Riboswitches as Versatile Scaffolds for Ligand Recognition and as Tools for Drug Discovery

Date of Award

Spring 2022

Document Type


Degree Name

Doctor of Philosophy (PhD)


Molecular, Cellular, and Developmental Biology

First Advisor

Breaker, Ronald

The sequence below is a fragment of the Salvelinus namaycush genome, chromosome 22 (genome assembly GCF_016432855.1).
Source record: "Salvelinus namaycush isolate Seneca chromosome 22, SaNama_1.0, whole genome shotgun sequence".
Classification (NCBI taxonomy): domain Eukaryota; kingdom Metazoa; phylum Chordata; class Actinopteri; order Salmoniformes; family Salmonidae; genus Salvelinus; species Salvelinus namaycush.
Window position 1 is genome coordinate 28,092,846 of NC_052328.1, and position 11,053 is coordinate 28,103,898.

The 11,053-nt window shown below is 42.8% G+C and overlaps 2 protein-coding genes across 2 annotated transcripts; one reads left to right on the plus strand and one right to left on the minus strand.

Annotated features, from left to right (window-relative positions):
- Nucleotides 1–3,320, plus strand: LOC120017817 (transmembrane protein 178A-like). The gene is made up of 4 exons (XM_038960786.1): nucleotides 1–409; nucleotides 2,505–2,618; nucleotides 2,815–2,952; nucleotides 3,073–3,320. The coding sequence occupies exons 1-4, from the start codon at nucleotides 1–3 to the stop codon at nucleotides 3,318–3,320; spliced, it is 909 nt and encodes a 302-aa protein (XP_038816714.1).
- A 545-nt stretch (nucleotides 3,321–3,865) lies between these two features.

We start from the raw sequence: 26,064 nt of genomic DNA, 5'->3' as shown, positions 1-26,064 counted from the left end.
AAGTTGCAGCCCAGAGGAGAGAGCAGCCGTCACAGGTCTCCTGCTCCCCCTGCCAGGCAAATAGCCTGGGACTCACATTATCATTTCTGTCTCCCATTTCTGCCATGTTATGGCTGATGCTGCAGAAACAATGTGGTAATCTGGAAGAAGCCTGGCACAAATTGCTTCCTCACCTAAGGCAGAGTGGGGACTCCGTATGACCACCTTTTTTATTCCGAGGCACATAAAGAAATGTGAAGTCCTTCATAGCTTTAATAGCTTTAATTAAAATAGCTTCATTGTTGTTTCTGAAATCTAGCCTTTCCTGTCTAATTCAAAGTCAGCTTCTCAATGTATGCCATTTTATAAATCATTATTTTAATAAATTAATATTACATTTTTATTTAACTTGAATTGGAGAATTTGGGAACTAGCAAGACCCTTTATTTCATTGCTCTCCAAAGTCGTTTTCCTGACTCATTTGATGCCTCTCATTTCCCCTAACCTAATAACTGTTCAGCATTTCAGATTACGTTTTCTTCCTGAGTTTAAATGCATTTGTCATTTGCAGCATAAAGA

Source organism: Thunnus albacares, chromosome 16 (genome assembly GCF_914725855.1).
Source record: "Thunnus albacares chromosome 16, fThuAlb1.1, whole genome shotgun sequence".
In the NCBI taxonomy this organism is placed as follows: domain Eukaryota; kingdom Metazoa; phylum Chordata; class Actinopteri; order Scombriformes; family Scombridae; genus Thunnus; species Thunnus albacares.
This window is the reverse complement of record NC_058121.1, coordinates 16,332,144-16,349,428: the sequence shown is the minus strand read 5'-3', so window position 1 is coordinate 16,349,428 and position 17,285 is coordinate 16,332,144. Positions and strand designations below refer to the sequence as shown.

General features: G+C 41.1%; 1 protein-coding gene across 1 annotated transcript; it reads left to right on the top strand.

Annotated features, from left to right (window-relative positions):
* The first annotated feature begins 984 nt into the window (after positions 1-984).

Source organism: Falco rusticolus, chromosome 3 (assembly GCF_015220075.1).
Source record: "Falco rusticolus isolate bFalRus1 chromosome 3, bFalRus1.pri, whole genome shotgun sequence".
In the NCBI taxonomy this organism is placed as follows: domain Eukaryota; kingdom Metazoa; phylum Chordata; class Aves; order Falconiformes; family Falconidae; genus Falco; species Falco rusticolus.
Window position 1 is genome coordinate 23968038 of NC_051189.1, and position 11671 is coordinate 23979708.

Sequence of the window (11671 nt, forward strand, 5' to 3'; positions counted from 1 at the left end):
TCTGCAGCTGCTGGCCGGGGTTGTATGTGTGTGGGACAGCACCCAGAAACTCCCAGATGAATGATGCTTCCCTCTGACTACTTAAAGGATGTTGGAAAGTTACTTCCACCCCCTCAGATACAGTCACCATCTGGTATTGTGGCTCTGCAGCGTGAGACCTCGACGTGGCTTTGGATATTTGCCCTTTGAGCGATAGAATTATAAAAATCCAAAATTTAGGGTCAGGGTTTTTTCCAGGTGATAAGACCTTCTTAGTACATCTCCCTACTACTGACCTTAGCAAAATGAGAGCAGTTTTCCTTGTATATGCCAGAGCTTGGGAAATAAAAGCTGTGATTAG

Riboswitches are highly structured, noncoding RNAs that bind specific ligands to regulate gene expression. To date, over fifty riboswitch classes have been validated to control fundamental biological processes and recognize various coenzymes, nucleotides, signaling molecules, ions, and other important ligands. As described in Chapter 1, careful study of these various riboswitches reveals an incredible diversity in their structural and biochemical characteristics as well as their function. Herein is detailed the efforts to validate long-standing orphan riboswitch classes involved in essential cellular functions such as maintaining nucleotide pools, managing ion toxicity, osmoregulation, and ATP production.The ykkC family of riboswitches are a set of at least five variant classes that share a conserved sequence and structure, but have accrued specific mutations in their ligand binding pockets to diverge and sense distinct ligands. Previous efforts to ascertain the ligand identities of these classes has resulted in the validation of the guanidine-I, ppGpp and PRPP riboswitches. These studies have revealed previously unknown biological activities, signaling networks, and complex gene regulatory systems. Chapter 2 describes the validation of the fourth variant class of the ykkC riboswitches, which promiscuously binds (d)ADP and (d)CDP to regulate hydrolase enzymes which presumably function to balance cellular nucleotide pools. The complexity of the molecular recognition of these molecules by the RNA serves to demonstrate the incredible adaptability of riboswitch sensors. Also reported in this chapter, are the efforts towards validating the last known ykkC riboswitch class, and the challenges faced in this endeavor. In Chapters 3 and 4, the first four riboswitch classes that specifically recognize the monovalent cations Na+ or Li+ are described. Many of the genes regulated by these riboswitches encode metal ion transporters that could help bacteria address ion toxicity. Other proteins whose expression are regulated by Na+-sensing riboswitches mitigate osmotic stress or harness Na+ gradients for ATP production. Some bacteria use a Na+ riboswitch in tandem with a riboswitch that recognizes the bacterial second messenger c-di-AMP to form a Boolean logic gate. This sophisticated device integrates information regarding Na+ concentration with c-di-AMP signaling to adapt to changing osmotic conditions. To date, only one protein factor has been experimentally validated to sense Na+ and regulate gene expression. Furthermore, the mechanisms of Li+ toxicity are poorly understood in general. Thus, the study of these riboswitches substantially advances our understanding of how cells sense and respond to these ions. Riboswitches are widely utilized by cells to perform sensory and regulatory tasks, but they also have great utility for various other applications. Chapter 5 describes the use of the S-adenosylhomocysteine (SAH) riboswitch as a biosensor for cellular levels of SAH in a high-throughput screen for small molecules that inhibit SAH nucleosidase, an enzyme responsible for recycling this toxic molecule. This example serves as another reminder of the amazing versatility of riboswitches as biological sensors.

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